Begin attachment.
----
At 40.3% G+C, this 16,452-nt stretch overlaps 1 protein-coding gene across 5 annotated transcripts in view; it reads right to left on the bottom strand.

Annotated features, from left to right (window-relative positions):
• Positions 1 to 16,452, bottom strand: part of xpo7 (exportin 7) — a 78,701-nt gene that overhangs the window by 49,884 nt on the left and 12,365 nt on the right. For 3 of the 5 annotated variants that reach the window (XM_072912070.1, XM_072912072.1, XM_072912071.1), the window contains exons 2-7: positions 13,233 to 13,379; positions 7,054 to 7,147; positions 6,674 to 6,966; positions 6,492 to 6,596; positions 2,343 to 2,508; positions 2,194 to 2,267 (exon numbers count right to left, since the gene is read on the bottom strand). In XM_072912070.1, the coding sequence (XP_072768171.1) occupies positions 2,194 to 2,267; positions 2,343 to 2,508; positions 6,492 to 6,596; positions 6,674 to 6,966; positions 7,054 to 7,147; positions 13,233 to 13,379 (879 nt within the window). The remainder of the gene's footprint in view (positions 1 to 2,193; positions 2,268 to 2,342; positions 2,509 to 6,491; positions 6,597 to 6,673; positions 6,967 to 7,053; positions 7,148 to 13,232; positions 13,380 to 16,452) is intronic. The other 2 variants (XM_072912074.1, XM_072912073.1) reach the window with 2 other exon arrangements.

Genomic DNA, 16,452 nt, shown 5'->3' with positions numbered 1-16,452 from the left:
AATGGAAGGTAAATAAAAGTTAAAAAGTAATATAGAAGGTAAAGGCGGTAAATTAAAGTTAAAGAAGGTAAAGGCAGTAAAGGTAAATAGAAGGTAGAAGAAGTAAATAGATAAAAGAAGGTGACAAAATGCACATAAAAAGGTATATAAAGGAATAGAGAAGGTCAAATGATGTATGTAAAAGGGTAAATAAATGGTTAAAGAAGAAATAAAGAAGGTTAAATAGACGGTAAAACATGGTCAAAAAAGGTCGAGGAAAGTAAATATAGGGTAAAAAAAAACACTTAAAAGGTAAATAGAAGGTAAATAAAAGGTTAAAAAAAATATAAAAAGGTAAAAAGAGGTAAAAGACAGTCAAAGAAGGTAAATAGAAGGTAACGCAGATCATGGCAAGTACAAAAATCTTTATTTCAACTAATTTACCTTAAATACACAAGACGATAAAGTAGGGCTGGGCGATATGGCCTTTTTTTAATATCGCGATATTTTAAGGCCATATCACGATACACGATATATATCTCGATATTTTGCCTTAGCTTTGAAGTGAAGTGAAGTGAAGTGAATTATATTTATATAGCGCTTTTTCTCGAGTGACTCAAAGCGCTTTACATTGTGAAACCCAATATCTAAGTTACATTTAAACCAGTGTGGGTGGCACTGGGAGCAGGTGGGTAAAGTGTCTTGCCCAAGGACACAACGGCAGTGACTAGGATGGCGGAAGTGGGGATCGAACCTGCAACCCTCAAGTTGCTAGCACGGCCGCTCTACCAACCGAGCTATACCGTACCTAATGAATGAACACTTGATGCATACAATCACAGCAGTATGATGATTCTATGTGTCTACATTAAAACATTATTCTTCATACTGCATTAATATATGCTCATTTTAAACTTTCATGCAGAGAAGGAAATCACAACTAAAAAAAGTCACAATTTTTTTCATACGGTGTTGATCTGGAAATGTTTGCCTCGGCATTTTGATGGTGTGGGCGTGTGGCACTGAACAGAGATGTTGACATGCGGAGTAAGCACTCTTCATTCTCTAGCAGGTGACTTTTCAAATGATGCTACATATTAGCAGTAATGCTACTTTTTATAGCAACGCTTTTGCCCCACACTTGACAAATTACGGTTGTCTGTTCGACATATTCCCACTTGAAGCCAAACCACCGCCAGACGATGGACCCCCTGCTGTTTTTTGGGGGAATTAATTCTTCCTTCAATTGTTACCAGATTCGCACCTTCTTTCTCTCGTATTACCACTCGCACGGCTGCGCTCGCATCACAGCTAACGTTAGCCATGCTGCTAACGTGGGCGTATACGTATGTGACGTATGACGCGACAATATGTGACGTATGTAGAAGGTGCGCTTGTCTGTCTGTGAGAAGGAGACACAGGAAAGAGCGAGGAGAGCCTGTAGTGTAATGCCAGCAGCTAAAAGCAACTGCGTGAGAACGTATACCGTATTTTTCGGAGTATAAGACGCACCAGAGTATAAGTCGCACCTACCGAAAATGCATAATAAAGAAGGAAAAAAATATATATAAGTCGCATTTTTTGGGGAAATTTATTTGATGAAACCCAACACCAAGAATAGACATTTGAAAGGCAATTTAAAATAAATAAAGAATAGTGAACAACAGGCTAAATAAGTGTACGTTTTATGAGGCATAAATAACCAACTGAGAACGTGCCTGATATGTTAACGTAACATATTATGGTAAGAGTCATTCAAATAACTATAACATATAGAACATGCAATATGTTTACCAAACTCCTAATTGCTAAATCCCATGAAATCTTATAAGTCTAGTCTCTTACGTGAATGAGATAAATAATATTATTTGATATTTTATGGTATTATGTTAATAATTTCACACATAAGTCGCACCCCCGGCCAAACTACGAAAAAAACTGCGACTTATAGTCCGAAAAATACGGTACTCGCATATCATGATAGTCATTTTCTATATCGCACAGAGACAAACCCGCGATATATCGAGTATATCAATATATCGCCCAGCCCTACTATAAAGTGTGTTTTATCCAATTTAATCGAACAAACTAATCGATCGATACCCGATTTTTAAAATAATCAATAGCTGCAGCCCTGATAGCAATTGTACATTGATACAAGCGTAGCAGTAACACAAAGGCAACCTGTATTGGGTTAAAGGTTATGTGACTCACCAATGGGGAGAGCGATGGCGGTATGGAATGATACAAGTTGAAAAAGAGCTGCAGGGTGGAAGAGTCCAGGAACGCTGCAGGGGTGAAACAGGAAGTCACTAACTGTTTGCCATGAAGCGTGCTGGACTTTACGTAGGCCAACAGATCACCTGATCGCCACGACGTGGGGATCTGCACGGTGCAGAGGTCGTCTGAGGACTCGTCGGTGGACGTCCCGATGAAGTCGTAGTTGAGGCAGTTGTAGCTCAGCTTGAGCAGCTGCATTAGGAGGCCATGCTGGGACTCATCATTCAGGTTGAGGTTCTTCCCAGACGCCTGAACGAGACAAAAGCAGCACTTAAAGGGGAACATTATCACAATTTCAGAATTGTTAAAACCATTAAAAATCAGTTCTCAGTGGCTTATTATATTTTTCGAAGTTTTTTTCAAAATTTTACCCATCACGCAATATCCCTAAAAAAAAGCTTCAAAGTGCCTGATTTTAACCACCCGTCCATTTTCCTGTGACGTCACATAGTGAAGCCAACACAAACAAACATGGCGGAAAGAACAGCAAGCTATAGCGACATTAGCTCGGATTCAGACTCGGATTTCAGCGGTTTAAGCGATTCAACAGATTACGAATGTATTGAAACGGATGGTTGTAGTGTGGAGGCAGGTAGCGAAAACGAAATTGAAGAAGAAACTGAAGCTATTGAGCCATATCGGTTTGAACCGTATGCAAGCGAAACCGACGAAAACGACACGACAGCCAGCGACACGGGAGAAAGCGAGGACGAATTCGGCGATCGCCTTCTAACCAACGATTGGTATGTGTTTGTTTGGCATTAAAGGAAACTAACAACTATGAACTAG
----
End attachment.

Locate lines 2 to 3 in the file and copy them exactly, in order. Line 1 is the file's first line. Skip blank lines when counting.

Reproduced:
Annotated features, from left to right (window-relative positions):
• Positions 1 to 16,452, bottom strand: part of xpo7 (exportin 7) — a 78,701-nt gene that overhangs the window by 49,884 nt on the left and 12,365 nt on the right. For 3 of the 5 annotated variants that reach the window (XM_072912070.1, XM_072912072.1, XM_072912071.1), the window contains exons 2-7: positions 13,233 to 13,379; positions 7,054 to 7,147; positions 6,674 to 6,966; positions 6,492 to 6,596; positions 2,343 to 2,508; positions 2,194 to 2,267 (exon numbers count right to left, since the gene is read on the bottom strand). In XM_072912070.1, the coding sequence (XP_072768171.1) occupies positions 2,194 to 2,267; positions 2,343 to 2,508; positions 6,492 to 6,596; positions 6,674 to 6,966; positions 7,054 to 7,147; positions 13,233 to 13,379 (879 nt within the window). The remainder of the gene's footprint in view (positions 1 to 2,193; positions 2,268 to 2,342; positions 2,509 to 6,491; positions 6,597 to 6,673; positions 6,967 to 7,053; positions 7,148 to 13,232; positions 13,380 to 16,452) is intronic. The other 2 variants (XM_072912074.1, XM_072912073.1) reach the window with 2 other exon arrangements.